Home Education News Ministry of HRD releases PRAGYATA Guidelines for online classes

Ministry of HRD releases PRAGYATA Guidelines for online classes

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30-45 minute periods recommended with two synchronous sessions for classes 1-8 and four classes for classes for 9-12 on a day

PRAGYATA Guidelines developed by MHRD from the perspective of learners, with a focus on online/blended/digital education for students who are presently at home due to lockdown and  released on July 14 recommend a cap on duration and number of online sessions in a day for students from Class I to XII.

While the non-binding guidelines recommend not more than 30 minutes for interacting with parents and guiding them in case of preprimary children, for classes 1 to 12 , it has suggested  adaptation of the alternative academic calendar of NCERT at http://ncert.nic.in/aac.html. Two sessions/online classes of 30-45 minutes each have been recommended in continuity for classes 1-8 while as it is for classes 9-12 there can be four classes of 30-45 minutes each in a single session on a day.

These guidelines for school heads and teachers describe the need assessment, planning and steps to implement digital education while ensuring cyber safety and privacy measures. It also outlines the support to be provided to students with special needs. Main emphasis is on balanced online and offline activities keeping the screen time as an essential parameter in accordance with the level of students.

The Guidelines also emphasize the need to unify all efforts related to digital/ online/on-air education, benefitting school going children across the country. The initiative includes DIKSHA, SWAYAM Prabha, SWAYAM MOOCS, Radio Vahini, Shiksha Vaani, Special content for children with special needs and ITPAL. In a country like India characterized by multifarious diversity, switching over to digital modes of education needs various States/ UTs level organization and National level organizations to join hands for a change that will sustain post-COVID-19 also.

The PRAGYATA guidelines include eight steps of online/ digital learning that is, Plan- Review- Arrange- Guide- Yak(talk)- Assign- Track- Appreciate. These steps guide the planning and implementation of digital education step by step with examples.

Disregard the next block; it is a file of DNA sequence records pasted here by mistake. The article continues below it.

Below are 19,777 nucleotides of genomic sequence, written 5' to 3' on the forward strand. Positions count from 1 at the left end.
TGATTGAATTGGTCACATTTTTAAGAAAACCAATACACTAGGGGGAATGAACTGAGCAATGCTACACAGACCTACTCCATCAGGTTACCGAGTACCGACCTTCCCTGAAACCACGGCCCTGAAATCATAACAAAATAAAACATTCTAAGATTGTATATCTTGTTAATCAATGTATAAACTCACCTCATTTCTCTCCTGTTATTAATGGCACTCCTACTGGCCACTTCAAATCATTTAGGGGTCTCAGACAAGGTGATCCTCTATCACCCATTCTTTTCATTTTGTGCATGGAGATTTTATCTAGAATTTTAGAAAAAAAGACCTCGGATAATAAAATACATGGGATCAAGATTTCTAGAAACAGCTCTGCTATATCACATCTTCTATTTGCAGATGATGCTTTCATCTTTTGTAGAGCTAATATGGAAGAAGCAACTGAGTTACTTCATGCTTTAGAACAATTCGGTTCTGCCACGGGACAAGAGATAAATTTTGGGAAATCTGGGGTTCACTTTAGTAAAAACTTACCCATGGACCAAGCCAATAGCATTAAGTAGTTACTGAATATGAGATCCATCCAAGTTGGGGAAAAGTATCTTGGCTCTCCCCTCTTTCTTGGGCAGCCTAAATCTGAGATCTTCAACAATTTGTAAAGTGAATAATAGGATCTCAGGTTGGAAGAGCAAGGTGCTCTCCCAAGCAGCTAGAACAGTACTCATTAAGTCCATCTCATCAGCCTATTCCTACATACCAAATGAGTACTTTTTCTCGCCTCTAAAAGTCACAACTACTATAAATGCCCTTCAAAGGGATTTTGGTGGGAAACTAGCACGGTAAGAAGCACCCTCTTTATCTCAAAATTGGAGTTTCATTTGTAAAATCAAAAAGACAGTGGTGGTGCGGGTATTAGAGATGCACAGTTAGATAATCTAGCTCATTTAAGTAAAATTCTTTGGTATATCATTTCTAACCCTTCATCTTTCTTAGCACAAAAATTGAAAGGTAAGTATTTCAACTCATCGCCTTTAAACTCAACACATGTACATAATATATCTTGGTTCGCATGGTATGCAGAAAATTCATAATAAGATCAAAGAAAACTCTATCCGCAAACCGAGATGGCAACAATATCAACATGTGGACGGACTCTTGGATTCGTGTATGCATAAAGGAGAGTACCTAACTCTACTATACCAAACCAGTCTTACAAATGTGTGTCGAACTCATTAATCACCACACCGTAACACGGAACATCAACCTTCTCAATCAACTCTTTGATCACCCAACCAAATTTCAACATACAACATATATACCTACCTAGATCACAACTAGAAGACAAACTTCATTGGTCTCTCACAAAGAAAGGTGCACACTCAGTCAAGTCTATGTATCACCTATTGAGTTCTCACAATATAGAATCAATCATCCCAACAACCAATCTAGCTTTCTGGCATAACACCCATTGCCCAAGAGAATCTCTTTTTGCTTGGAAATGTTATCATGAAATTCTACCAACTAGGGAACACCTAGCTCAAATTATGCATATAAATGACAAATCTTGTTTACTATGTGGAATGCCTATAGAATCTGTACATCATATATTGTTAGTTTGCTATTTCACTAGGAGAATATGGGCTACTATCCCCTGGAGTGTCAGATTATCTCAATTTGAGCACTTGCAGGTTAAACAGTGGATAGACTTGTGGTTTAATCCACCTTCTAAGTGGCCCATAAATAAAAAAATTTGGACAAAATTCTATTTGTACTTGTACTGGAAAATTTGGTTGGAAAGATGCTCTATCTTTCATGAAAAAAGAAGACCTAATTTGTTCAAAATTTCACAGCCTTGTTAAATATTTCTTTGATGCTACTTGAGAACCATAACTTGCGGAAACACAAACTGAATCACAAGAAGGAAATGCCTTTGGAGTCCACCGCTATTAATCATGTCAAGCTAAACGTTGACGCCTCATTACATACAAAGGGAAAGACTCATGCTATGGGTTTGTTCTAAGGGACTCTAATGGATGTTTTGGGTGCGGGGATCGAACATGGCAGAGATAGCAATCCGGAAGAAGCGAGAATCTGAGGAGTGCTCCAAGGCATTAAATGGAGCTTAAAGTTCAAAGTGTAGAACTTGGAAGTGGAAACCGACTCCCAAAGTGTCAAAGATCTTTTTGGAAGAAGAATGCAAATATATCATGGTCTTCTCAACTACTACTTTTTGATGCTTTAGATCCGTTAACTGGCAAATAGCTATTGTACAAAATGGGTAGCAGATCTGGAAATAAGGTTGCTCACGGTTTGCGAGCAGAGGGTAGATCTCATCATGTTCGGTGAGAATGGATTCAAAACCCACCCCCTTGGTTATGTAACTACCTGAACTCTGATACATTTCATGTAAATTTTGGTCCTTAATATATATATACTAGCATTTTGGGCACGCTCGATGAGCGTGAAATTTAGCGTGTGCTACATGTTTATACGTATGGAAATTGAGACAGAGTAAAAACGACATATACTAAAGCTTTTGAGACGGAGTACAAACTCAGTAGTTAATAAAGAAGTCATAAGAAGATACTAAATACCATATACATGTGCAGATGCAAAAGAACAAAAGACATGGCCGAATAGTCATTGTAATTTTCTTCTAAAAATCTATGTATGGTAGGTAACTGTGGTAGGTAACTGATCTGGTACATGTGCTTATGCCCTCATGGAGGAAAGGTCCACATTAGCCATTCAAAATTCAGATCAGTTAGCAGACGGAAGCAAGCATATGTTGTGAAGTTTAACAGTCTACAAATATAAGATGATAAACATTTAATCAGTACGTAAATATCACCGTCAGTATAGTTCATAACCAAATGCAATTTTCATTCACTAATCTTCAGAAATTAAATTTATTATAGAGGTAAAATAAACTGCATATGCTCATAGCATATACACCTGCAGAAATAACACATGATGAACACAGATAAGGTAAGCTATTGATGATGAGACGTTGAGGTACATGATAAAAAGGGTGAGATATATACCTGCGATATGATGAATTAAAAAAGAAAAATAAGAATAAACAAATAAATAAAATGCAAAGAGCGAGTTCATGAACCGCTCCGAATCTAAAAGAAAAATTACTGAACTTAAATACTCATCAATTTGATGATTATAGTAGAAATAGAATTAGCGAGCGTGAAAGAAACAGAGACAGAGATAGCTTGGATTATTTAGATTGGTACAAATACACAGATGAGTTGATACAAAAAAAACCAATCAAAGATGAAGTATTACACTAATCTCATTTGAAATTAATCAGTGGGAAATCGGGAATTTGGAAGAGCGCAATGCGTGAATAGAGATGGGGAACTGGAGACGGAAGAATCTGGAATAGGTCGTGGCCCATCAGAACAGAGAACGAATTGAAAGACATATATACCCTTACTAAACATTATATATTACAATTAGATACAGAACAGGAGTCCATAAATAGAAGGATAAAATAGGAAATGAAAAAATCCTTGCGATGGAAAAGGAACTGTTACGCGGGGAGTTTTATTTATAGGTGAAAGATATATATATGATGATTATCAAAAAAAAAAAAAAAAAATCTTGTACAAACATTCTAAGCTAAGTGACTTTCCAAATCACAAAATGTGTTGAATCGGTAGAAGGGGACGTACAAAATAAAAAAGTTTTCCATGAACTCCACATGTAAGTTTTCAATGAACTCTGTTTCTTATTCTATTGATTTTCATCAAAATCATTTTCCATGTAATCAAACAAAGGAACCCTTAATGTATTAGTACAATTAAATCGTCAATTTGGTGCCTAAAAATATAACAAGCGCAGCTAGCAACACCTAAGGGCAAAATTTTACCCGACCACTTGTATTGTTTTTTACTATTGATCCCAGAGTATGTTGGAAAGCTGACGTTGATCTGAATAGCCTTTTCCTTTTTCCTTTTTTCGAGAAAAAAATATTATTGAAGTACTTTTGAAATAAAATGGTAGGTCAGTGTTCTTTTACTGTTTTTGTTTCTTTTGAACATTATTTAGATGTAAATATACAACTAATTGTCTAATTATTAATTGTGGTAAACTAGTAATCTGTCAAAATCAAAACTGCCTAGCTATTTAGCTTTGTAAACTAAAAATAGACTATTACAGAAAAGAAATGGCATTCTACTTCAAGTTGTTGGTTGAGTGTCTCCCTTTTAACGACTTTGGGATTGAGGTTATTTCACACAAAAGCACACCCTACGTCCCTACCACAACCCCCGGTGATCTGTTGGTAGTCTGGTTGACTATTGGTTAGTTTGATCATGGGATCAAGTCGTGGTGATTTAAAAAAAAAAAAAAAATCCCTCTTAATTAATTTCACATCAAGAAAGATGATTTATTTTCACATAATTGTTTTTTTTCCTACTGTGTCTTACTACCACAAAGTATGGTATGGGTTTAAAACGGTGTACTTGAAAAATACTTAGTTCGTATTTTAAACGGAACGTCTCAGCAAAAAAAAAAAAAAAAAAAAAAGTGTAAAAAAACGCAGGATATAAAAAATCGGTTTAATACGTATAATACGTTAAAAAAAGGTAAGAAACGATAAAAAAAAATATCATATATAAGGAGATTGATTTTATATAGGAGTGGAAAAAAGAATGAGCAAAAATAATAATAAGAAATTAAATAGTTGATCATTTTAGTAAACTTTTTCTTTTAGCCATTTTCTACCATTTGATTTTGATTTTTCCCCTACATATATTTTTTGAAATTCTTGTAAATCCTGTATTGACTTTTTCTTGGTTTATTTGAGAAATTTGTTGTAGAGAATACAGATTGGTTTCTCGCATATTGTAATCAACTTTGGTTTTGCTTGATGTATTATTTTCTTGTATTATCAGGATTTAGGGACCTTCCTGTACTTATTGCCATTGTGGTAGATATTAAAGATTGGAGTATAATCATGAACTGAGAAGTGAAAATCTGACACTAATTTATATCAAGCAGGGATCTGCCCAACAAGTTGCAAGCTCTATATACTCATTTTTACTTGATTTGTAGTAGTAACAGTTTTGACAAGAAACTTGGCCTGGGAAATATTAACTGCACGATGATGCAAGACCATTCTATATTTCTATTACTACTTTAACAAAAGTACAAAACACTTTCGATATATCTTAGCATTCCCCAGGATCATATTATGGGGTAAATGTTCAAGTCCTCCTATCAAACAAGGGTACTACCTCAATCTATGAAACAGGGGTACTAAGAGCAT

Guidelines for physical health and mental wellness is stressed across the guidelines for all stakeholders measures so that children do not get overly stretched or stressed, or get affected negatively (postural defects, ophthalmic issues, and other physical problems) owing to prolonged use of digital devices. Also it provides sufficient Do’s and Don’ts regarding ergonomics and cyber safety.

HRD minister Ramesh Pokhriyal while releasing the guidelines said that these have been developed keeping in view relevance and usefulness for a diverse set of stakeholders including school heads, teachers, parents, teacher educators and students. The minister further said that  to mitigate the impact of the pandemic, schools will not only have to remodel and reimagine the way teaching and learning have happened so far, but will also need to introduce a suitable method of delivering quality education through a healthy mix of schooling at home and schooling at school. Mos HRD, Sanjay Dhotre added that the online education has filled lot of gaps during the pandemic but utmost care has to be taken while using digital technologies to educate the students.

Reacting to the new set of guidelines, Manit Jain, Chairman, FICCI Arise expressed the opinion that while most of the guidelines are relevant it is important to make a distinction between good and bad screen time, however putting restrictions on timings without understanding the effect on learning continuity will have an adverse impact on students’ development.There are several myths around online learning that need to be busted and policy makers must recognize that productive screen time is not only desirable but is necessary in such times. Many countries continue to run their entire time tables as they did when they were running in the physical environment. What if learning remains interrupted for the next 18 months? What might be the potential learning loss? What happens in International Boards where they will not cut substantial portions of the syllabus? What will happen to the last child who will not have access to a home environment that can compensate for the learning losses? ” he questioned, while adding, “We are repeating history, rather than looking at this as an opportunity for a potential renaissance in education to truly democratize learning, we are once again creating boundaries that will push us into mediocrity. We must focus on empowering teachers to embrace technology and put the students on a path of self-directed learning. This is the time to make learning devices and internet a fundamental right and to pave the way for a much needed learning revolution and to solve the issues of equity, access, quality and relevance. One definite fallout would be, that schools do limited work and educational technology providers mushroom to fill in the gaps as coaching centers have done in the past. This definitely needs a more informed review.”

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